- Craig Boutilier
- Tyler Lu
This is an extended version of a paper by the same title that appeared in the Proceedings of the 32nd Conference on Uncertainty in Artificial Intelligence (UAI-16), pp.52--61, New York, 2016.
We consider the problem of budget (or other resource) allocation in sequential decision problems involving a large number of concurrently running sub-processes, whose only interaction is through their gradual consumption of budget (or the resource in question). We use the case of an advertiser interacting with a large population of target customers as a primary motivation. We consider two complementary problems that comprise our key contributions.
Our first contribution addresses the problem of computing MDP value functions as a function of the available budget. In contrast to standard constrained MDPs—which find optimal value functions given a fixed expected budget constraint—our aim is to assess the tradeoff between expected budget spent and the value attained when using that budget optimally. We show that optimal value functions are concave in budget. More importantly, in the finite-horizon case, we show there are a finite number of useful budget levels. This gives rise to piecewise-linear, concave value functions (piecewise-constant if we restrict to deterministic policies) with an representation that can be computed readily via dynamic programming. This representation also supports natural approximations. Our model not only allows the assessment of budget/value tradeoffs (e.g., to find the “sweet spot” in spend), but plays an important role in the allocation of budget across competing subprocesses.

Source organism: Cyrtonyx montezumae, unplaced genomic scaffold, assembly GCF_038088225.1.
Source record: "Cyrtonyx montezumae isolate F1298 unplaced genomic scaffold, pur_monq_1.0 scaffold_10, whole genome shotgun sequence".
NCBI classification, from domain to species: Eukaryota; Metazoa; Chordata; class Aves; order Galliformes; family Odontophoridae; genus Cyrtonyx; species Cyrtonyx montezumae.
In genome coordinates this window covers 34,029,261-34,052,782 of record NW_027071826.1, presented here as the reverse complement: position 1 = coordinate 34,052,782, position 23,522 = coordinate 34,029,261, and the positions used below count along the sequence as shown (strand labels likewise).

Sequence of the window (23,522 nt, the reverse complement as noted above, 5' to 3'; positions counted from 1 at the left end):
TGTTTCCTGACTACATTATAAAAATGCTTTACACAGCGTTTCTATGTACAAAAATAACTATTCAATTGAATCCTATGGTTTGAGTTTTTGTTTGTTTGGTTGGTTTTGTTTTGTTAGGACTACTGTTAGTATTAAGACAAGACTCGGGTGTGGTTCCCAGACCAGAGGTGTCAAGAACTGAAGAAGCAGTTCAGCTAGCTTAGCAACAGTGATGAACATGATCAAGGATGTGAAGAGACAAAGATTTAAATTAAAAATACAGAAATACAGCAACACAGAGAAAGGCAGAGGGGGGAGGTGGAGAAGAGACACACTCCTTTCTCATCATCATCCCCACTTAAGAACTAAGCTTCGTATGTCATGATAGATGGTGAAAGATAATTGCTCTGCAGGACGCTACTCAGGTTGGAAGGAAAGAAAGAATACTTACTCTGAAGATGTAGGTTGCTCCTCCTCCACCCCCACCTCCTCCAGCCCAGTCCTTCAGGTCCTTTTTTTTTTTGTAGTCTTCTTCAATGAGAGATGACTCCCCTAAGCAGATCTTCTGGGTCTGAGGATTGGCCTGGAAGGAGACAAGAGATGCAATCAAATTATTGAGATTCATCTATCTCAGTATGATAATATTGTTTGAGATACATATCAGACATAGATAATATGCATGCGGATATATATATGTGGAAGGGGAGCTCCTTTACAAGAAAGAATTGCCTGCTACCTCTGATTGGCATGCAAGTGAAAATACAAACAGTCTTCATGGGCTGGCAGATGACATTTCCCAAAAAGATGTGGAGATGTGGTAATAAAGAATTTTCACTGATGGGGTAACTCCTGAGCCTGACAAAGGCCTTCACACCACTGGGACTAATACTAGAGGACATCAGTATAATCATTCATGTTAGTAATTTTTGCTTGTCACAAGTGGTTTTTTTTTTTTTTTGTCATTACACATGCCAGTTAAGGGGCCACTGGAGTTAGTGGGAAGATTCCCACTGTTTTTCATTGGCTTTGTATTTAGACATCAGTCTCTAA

Our second contribution is a method for constructing a policy that prescribes the joint policy to be taken across all sub-processes given the joint state of the system, subject to a global budget constraint. We cast the problem as a weakly coupled MDP in which budget is allocated online to the individual subprocesses based on its observed (initial) state and the subprocess-specific value function. We show that the budget allocation process can be cast as a multi-item, multiple-choice knapsack problem (MCKP), which admits an efficient greedy algorithm to determine optimal allocations. We also discuss the possibility of online, per-stage re-allocation of budget to adaptively satisfy strict rather than expected budget constraints.